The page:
Title

Antigen presenting capacity of murine splenic myeloid cells

Date of this Version

1-11-2017

Document Type

Journal Article

Grant Number

National Health and Medical Research Council of Australia (Project grant #585443)

Publication Details

Published version

Hey, Y-Y., Quah, B., & O'Neill, H. C. (2017). Antigen presenting capacity of murine splenic myeloid cells. BMC Immunology, 18(4), 1-13. http://dx.doi.org/10.1186/s12865-016-0186-4

Access the journal

Copyright © The Author(s). 2017

Distribution License

Creative Commons Attribution 4.0 License
This work is licensed under a Creative Commons Attribution 4.0 License.

ISSN

1471-2172

Abstract

BACKGROUND:

The spleen is an important site for hematopoiesis. It supports development of myeloid cells from bone marrow-derived precursors entering from blood. Myeloid subsets in spleen are not well characterised although dendritic cell (DC) subsets are clearly defined in terms of phenotype, development and functional role. Recently a novel dendritic-like cell type in spleen named 'L-DC' was distinguished from other known dendritic and myeloid cells by its distinct phenotype and developmental origin. That study also redefined splenic eosinophils as well as resident and inflammatory monocytes in spleen.

RESULTS:

L-DC are shown to be distinct from known splenic macrophages and monocyte subsets. Using a new flow cytometric procedure, it has been possible to identify and isolate L-DC in order to assess their functional competence and ability to activate T cells both in vivo and in vitro. L-DC are readily accessible to antigen given intravenously through receptor-mediated endocytosis. They are also capable of CD8(+) T cell activation through antigen cross presentation, with subsequent induction of cytotoxic effector T cells. L-DC are MHCII(-) cells and unable to activate CD4(+) T cells, a property which clearly distinguishes them from conventional DC. The myeloid subsets of resident monocytes, inflammatory monocytes, neutrophils and eosinophils, were found to have varying capacities to take up antigen, but were uniformly unable to activate either CD4(+) T cells or CD8(+) T cells.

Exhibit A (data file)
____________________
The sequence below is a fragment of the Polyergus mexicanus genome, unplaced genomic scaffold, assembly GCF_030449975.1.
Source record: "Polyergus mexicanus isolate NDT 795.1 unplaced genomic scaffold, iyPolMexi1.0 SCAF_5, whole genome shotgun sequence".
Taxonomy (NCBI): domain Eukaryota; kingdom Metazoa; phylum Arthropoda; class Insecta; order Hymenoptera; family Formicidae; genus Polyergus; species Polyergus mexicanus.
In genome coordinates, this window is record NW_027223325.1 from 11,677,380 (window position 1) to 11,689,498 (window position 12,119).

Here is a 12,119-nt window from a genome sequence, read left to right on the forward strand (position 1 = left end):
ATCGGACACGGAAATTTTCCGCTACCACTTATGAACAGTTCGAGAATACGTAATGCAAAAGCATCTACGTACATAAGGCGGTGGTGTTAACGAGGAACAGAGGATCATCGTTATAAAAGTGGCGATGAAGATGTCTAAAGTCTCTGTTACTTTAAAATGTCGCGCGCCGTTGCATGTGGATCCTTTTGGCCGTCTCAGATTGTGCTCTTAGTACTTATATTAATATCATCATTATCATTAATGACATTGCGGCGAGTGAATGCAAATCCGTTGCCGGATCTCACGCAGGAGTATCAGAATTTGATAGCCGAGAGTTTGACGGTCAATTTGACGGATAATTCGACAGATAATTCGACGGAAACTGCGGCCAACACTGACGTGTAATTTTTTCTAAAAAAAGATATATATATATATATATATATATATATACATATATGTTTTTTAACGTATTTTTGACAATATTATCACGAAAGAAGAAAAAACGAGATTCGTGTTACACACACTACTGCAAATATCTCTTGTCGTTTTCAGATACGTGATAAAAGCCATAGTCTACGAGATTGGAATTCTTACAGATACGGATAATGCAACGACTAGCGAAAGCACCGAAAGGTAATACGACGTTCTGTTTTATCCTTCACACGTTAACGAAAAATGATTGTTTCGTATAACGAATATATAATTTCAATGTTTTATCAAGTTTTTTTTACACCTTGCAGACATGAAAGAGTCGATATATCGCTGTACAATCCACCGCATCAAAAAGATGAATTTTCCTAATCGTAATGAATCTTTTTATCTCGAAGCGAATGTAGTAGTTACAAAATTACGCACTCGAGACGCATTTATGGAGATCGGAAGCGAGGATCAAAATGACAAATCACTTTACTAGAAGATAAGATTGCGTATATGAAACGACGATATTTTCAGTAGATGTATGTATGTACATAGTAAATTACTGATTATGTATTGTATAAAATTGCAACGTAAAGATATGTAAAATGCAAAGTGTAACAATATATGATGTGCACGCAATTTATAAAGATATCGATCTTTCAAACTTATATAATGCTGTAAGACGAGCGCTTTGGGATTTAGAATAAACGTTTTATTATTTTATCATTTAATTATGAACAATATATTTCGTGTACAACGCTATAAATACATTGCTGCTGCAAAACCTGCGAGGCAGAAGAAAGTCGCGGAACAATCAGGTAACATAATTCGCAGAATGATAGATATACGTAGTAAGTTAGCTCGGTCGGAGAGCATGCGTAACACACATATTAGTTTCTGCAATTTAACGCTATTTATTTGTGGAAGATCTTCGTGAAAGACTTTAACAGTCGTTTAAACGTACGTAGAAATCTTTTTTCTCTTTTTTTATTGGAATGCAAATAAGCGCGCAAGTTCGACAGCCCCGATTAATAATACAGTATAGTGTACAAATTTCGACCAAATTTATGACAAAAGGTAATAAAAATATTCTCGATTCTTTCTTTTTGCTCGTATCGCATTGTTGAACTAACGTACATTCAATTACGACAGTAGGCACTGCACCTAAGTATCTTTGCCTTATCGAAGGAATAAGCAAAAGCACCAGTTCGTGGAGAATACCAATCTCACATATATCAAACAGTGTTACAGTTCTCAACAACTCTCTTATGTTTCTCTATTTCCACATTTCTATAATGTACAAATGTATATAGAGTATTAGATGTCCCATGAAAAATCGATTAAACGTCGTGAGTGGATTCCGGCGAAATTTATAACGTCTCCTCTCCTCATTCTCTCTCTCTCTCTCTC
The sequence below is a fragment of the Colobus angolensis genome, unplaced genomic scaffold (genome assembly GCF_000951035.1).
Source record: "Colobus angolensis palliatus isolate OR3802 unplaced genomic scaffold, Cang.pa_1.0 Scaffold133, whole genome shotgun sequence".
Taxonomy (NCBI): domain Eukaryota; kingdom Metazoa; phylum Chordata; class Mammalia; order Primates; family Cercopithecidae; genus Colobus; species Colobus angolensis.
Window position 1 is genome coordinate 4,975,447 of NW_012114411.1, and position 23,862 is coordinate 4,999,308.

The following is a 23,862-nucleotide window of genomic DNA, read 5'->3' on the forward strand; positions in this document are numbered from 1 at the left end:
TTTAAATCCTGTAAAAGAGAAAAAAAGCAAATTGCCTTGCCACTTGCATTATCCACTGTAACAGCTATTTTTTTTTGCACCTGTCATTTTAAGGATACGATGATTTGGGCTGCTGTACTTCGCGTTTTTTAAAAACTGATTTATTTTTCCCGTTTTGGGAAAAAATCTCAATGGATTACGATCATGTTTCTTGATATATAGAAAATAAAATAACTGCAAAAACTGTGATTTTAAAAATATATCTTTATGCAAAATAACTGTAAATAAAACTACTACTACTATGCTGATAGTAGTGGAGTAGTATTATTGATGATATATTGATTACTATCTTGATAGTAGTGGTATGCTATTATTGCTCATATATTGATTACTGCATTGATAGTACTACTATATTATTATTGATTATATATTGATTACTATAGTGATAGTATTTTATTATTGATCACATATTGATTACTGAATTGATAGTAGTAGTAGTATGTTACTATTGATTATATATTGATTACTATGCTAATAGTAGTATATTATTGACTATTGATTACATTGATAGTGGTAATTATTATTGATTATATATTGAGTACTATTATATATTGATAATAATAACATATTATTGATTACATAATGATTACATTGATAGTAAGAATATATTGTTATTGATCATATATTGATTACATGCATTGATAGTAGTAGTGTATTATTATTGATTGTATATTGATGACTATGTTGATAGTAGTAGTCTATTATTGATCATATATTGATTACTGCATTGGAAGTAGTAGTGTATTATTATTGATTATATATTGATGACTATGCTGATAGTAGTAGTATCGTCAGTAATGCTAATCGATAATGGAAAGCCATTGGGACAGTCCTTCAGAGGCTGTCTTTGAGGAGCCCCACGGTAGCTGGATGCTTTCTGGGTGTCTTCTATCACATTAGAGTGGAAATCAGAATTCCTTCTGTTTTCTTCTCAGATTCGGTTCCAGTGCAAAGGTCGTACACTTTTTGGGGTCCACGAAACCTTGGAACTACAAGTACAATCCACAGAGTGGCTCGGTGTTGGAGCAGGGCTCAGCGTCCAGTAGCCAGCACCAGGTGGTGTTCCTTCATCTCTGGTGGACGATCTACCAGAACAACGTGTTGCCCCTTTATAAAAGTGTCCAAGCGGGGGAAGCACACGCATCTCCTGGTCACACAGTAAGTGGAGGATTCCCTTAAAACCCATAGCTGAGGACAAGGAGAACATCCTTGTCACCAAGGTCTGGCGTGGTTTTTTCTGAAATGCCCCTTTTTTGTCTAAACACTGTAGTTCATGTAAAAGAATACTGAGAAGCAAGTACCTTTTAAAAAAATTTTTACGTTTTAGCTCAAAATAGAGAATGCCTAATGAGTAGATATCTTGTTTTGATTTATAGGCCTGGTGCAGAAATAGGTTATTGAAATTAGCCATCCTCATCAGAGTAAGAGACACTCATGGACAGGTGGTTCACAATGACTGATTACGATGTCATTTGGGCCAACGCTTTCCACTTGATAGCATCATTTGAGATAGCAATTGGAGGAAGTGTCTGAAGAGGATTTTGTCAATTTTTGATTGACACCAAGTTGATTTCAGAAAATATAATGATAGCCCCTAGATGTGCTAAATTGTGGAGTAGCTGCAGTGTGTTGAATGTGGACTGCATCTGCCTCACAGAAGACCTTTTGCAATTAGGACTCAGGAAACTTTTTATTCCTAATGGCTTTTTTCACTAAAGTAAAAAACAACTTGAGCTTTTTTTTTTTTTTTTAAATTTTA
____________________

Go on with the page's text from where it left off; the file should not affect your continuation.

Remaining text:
CONCLUSION:

The results presented here demonstrate that L-DC in spleen are distinct from other myeloid cells in that they can process antigen for CD8(+) T cell activation and induction of cytotoxic effector function, while both L-DC and myeloid subsets remain unable to activate CD4(+) T cells. The L-DC subset in spleen is therefore distinct as an antigen presenting cell.

 

This document has been peer reviewed.